Just bought a new (old) tractor- 1968 JD 112 H. First-time owner but have old cars, so I am used to getting my hands dirty....this tractor came to me with the knowledge that it would not start without it being jumped off- the PO was not very mechanically inclined, but had owned it for at least 2 years, and this was just his way of starting it- he did not look into solving the problem, just jumped it off every time. He used it winter to plough snow and summer to cut grass and haul things, this I can verify because he was my neighbor, and I saw him on it alot. I bought it and moved south, and while changing the fluids and giving it a once over, trying to get a feel for it, something jumped out at me right away-what I think is the voltage regulator receptor (square non-painted metal block with fins mounted to the outside of the battery compartment at the driver's left knee adjacent to the gasoline tank) has experienced some very high temperatures/electrical current. Three wires on a plug enter the top of the vrr and one of them has completely melted the insulation at the plug and in a couple of areas along the wire itself. I suspect that that means that I need a new vrr, and I'd also think new wires/plug. Not familiar with the vrr, what would the symptoms of a dysfunctional vrr be? Would failure to start without a jump be attributed to vrr, or am I probably going to need to continue looking even after replacing it? Is the burnt wiring attributable to something other than a faulty vrr? Can I replace the entire wiring harness, as in is a wiring harness kit available for sale (I replaced the wiring harness on my jeep with an aftermarket version-not too bad and it hasn't caught fire yet- that was 10 years ago)? Thanks in advance for the info- Alex


Hi Alex. Do you have a schematic of the electrical system? I would first check to make sure the wiring has not been tampered with and someone wired it up wrong. The regulator connector being burnt is not a good sign. Sometimes a bad connection alone will cause enough heat to melt a connection. If the VRR is typical it has 3 connectors and the outside 2 go to the alternator coil in the flywheel. You should read a low resistance between the coil wires. The centre connector is the rectified and regulated output that goes to the ignition switch and then to the battery when the switch is on. You should read a high resistance from that terminal on the regulator module to the engine chassis. You also need a chassis connection from the regulator body to the - terminal of the battery. Does it have a circuit breaker? If so it should read like a short circuit(low ohms). If there is no fuse or circuit breaker I would proceed carefully to prevent a short that could cause a lot of damage. I would verify the wiring, circuit breaker and the basic resistance checks above then replace the connections to the VRR and give it a try. To answer your question about not starting with a bad VR - The battery will not charge so it will go dead and not start the tractor. If you put in a fully charged battery and it still will not turn over then there is something else wrong as well.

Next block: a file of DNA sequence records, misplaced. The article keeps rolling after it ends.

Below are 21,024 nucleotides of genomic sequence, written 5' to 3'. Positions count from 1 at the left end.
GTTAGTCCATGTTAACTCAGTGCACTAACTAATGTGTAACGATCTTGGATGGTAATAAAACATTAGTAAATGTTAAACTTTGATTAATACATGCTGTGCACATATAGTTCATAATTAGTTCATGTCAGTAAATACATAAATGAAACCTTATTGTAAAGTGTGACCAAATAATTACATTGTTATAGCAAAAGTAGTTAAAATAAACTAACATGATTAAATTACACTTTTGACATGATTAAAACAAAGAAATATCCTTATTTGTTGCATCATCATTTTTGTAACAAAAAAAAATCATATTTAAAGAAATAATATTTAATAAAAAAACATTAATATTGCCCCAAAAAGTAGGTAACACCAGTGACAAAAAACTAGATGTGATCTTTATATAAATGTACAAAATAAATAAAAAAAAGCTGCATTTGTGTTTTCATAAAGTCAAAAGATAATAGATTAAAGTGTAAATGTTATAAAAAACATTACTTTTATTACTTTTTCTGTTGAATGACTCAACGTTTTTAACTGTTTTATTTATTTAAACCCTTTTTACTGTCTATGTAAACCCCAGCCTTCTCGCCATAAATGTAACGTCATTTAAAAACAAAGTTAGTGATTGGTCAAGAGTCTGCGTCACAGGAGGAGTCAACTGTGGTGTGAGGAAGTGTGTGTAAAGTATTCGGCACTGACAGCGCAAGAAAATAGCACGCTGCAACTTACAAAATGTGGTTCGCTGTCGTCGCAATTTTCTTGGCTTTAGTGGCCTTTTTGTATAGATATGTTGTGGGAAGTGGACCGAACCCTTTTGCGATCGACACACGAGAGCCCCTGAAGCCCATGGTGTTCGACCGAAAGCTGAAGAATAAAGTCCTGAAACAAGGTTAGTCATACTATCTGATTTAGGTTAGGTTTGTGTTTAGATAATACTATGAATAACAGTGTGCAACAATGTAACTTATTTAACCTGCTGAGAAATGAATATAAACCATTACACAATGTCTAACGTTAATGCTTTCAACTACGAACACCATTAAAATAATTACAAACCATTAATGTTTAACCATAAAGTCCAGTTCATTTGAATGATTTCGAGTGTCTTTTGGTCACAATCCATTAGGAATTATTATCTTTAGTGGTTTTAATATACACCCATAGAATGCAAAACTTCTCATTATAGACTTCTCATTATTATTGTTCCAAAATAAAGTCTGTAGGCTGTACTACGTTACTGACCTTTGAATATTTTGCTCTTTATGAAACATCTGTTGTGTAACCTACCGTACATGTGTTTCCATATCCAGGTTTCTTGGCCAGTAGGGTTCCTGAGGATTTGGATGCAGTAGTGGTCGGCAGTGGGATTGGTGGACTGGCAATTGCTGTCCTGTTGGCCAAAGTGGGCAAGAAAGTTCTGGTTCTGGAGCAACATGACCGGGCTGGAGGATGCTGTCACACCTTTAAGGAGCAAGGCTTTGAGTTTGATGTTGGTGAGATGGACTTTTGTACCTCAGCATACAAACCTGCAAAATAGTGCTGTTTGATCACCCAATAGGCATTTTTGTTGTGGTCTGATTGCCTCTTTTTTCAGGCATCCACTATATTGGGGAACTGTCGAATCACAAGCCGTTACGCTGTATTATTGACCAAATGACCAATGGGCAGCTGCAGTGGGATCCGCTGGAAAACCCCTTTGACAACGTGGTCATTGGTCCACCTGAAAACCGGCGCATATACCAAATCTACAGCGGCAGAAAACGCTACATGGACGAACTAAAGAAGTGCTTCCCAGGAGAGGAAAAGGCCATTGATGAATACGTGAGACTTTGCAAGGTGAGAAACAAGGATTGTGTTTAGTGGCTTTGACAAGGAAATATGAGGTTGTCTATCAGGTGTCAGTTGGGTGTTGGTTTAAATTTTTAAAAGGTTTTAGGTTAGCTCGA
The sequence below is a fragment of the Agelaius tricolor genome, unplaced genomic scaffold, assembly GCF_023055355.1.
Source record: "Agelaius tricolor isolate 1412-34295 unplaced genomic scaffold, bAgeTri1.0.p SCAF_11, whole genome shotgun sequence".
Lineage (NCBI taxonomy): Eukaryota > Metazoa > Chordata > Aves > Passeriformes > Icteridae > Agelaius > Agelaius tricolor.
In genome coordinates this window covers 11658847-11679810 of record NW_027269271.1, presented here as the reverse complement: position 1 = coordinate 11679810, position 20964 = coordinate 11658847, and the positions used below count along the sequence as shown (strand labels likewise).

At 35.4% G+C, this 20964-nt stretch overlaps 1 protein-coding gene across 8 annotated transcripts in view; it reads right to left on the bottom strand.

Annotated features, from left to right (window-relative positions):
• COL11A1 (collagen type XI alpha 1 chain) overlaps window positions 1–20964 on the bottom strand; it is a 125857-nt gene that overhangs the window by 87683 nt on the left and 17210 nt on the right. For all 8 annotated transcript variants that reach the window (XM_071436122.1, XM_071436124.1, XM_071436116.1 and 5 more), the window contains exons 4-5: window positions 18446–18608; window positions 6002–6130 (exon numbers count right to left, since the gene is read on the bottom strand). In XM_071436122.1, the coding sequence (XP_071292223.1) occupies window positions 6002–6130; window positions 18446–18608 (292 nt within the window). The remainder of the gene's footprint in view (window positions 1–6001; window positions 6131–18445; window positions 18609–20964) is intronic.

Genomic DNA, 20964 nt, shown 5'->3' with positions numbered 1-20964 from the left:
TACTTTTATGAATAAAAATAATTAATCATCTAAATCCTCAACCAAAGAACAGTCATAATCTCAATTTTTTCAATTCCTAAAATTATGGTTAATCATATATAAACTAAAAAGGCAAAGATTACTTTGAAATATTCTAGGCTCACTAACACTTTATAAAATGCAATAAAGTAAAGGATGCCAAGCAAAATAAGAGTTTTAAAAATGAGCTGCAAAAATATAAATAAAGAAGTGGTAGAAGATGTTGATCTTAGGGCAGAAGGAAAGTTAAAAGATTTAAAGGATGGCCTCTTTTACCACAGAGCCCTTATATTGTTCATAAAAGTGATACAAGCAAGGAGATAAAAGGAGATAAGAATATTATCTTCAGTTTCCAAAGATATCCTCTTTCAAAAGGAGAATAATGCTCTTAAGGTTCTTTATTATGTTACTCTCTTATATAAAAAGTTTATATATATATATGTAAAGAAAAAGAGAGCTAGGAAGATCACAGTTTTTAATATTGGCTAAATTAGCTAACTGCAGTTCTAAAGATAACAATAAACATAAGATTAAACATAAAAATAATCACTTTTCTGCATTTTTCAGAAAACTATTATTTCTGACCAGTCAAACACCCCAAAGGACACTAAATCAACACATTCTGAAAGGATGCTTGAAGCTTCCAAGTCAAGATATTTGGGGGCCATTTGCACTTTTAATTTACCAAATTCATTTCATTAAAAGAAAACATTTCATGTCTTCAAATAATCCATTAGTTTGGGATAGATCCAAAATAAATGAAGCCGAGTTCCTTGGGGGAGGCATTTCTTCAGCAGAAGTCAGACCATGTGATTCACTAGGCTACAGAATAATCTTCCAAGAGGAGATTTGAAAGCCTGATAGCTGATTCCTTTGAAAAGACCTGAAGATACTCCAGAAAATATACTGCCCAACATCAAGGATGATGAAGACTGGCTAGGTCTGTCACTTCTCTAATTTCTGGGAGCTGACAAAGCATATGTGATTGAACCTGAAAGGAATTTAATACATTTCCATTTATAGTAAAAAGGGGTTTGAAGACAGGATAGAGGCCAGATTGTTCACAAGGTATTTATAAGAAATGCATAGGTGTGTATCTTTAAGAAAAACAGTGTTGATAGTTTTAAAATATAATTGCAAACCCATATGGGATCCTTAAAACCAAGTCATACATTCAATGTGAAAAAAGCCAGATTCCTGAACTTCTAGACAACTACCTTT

This is just a quick shot at your problem. Hopefully it will give you some ideas to work from.

#10 alexcole OFFLINE  

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Posted July 07, 2011 - 11:52 AM

Thanks for the welcomes and thanks for the info. I do not have the wiring diagram, although I did look at the one that is on the online maual section of this website, it is for the same model as my tractor, serial # from 130k to 160k. Mine is 105k, so not far off and the analogous parts appear to be wired up similarly. The PO seems to have removed and jumped the PTO neutral switch, I have replaced it and re-wired it. My plan is to purchase a new regulator and replace those wires that appear visibly affected, track down and "freshen" the grounds, and see how that treats me. On a side note, can I charge a lawn tractor battery with a car battery charger? Alex

#11 Texas Deere and Horse OFFLINE  

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Posted July 07, 2011 - 07:56 PM

On a side note, can I charge a lawn tractor battery with a car battery charger? Alex

Alex, Yes, you can charge the battery the same way. I would check the water level in the battery. If you don't see any caps, feel around the top sticker and see if you feel countersunk caps under the decal. If you do, you can peel back the decal and check the water level.

#12 JDBrian OFFLINE  

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Posted July 08, 2011 - 05:16 AM

Thanks for the welcomes and thanks for the info. I do not have the wiring diagram, although I did look at the one that is on the online maual section of this website, it is for the same model as my tractor, serial # from 130k to 160k. Mine is 105k, so not far off and the analogous parts appear to be wired up similarly. The PO seems to have removed and jumped the PTO neutral switch, I have replaced it and re-wired it. My plan is to purchase a new regulator and replace those wires that appear visibly affected, track down and "freshen" the grounds, and see how that treats me. On a side note, can I charge a lawn tractor battery with a car battery charger? Alex


Alex

I just finished rewiring a 314 that had all the seat switch and PTO interlocks bypassed. It also had a burned up connector. It was the one going to the PTO switch. You never can tell exactly what has happened to cause these things after the fact. I went through all the connections and cleaned them. I removed the contacts from the connectors for cleaning. Your regulator may be ok but it is hard to test it outside the tractor unless you can find an obvious short circuit at the connectors.